Hhgregg Inc. has been around for 52 years. Forget about all that. To Wall Street, the company is an upstart that's yet to prove itself.
Such is the reality for the Indianapolis-based retailer of consumer electronics and appliances, which staged its initial public offering July 19. It raised $48 million by selling shares at $13 apiece. Three institutional investors collected another $74 million by scaling back their holdings.
Now, Hhgregg's considerable accomplishments-including more than $1 billion in annual sales and 79 stores scattered across eight states-are little more than ancient history.
As David Menlow, president of ipofinancial.com, put it, "What we are looking at here is an adolescent who just received a driver's license. There is a cautious sense of optimism about this company that will have to be proved time and again."
So far, investors who placed their faith in Hhgregg and bought into the IPO have been rewarded. The shares now trade at around $15.25, a 17-percent increase from the offering price-a runup that has swelled the company's stock market value to $482 million.
Dig a little deeper, and the price loses some sheen. In Securities and Exchange Commission filings, the company had said it wanted to set its IPO price at $15 to $17 a share.
Menlow figures a recent spate of huge private equity IPOs that performed in disappointing fashion "poisoned the well to a certain extent," tempering investor enthusiasm for Hhgregg and other firms selling stock to the public.
A company spokesman said executives are not able to comment, citing the 25-day SEC-mandated "quiet period" that follows IPOs.
Even so, it's a safe bet Hhgregg's financial backers aren't feeling unlucky about $13. That represents a 160-percent premium to the $5 average price they paid for their shares.
With impressive gains in hand, big investors understandably were eager to cash in some of their chips.
As part of the offering, the Los Angeles-based private equity firm Freeman Spogli & Co. sold 4.6 million shares for nearly $60 million. The selloff, combined with the company's issuance of new shares, cut Freeman Spogli's stake from 64 percent to 42 percent.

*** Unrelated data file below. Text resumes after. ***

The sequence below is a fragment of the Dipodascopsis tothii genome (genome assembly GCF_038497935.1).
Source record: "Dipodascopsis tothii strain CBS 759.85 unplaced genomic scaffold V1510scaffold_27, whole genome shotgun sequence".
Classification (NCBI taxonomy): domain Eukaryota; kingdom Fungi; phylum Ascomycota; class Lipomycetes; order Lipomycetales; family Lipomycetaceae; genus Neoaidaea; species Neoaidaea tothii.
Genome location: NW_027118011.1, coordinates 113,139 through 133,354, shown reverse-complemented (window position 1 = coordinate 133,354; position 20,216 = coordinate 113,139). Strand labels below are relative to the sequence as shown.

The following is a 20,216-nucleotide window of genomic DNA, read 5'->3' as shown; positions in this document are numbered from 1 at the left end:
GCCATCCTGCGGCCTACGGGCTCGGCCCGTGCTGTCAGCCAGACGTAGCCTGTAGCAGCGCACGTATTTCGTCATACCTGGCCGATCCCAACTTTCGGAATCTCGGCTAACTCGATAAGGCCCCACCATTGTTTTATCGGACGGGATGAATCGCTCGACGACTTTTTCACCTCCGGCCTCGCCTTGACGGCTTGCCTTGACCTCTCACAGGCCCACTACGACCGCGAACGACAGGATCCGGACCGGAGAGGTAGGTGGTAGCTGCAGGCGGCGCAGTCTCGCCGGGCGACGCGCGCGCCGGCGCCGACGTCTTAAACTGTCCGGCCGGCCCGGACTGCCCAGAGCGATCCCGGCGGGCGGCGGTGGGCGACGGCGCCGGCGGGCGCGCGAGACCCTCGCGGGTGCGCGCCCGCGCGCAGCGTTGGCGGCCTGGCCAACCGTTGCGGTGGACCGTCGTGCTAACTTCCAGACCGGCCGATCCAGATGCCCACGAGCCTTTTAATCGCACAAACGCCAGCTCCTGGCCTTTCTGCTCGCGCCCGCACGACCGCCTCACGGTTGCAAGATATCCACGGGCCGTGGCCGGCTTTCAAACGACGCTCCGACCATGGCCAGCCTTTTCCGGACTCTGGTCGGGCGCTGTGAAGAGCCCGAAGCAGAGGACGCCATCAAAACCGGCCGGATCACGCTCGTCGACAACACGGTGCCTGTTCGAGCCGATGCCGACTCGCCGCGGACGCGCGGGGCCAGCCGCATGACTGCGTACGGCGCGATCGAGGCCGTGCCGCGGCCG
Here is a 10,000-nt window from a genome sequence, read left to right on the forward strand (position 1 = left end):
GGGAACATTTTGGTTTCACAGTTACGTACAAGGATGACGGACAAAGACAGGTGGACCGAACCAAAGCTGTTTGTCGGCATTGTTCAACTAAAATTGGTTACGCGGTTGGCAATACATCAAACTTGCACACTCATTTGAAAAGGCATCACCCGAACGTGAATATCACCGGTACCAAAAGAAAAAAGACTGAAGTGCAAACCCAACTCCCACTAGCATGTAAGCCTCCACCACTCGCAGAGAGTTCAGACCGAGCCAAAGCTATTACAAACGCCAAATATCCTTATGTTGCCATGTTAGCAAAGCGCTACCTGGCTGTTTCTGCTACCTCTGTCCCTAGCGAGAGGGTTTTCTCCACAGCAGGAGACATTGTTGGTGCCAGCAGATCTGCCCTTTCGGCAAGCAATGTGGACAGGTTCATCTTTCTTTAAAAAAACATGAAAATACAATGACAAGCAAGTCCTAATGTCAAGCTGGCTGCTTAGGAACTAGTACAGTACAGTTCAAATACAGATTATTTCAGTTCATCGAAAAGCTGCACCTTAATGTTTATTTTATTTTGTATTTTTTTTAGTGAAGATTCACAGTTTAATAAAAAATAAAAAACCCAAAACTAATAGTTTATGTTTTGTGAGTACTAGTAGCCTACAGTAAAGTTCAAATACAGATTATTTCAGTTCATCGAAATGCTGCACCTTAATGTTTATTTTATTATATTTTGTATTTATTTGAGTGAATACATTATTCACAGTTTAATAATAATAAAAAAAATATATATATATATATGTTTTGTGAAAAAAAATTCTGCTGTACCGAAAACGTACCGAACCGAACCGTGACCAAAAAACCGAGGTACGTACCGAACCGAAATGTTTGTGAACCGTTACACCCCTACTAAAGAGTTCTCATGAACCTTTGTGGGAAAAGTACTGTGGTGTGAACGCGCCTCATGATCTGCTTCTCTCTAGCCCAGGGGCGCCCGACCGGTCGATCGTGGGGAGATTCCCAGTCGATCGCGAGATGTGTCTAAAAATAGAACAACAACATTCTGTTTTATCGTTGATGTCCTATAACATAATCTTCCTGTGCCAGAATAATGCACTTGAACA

The California State Teachers' Retirement System sold 758,000 shares for almost $10 million, shrinking its stake from 10 percent to 7 percent.
Lots of upside?
If Hhgregg performs well, there will be lots more money made.
The prospectus the company dangled in front of investors said all the right things to entice the growth-stock crowd. Despite competing against retail titans like Best Buy, the document noted, Hhgregg has proven it can charge into new markets and rapidly build a major market share.
Since 1999, the company has moved successfully into seven new markets. The next stop is the Raleigh/ Durham, N.C., area. Then it's onward "to the highly attractive Florida market," according to the prospectus, which says the company sees longterm potential for more than 400 U.S. stores.
If the company delivers, CEO Jerry Throgmartin and other company brass will be very rich men.
The wealth the 52-year-old Throgmartin already has amassed in company stock isn't shabby. According to the prospectus, he owns 3 million shares worth $40 million. In addition, he has a big stash of stock options. If the stock price hits $20, he'll be sitting on paper option profits topping $10 million.
Tough act to follow
Even if Hhgregg fares well, its stock performance is unlikely to match that of Calumet Specialty Products Partners, the last Indianapolis firm to go public.
The low-profile, west-side refining and petroleum products company debuted in January 2006. Since then, its shares have rocketed 136 percent. Including reinvested dividends, the return tops 152 percent.
Analysts say the company has benefited from strong demand for oil, as well as from its production of a range of high-margin specialty petroleum products.
Calumet's base oils help Goodyear and Michelin make tires, for instance. Its waxes wind up in Duraflame fireplace logs. Its solvents turn up in WD-40, Liquid Nails and Turtle Wax.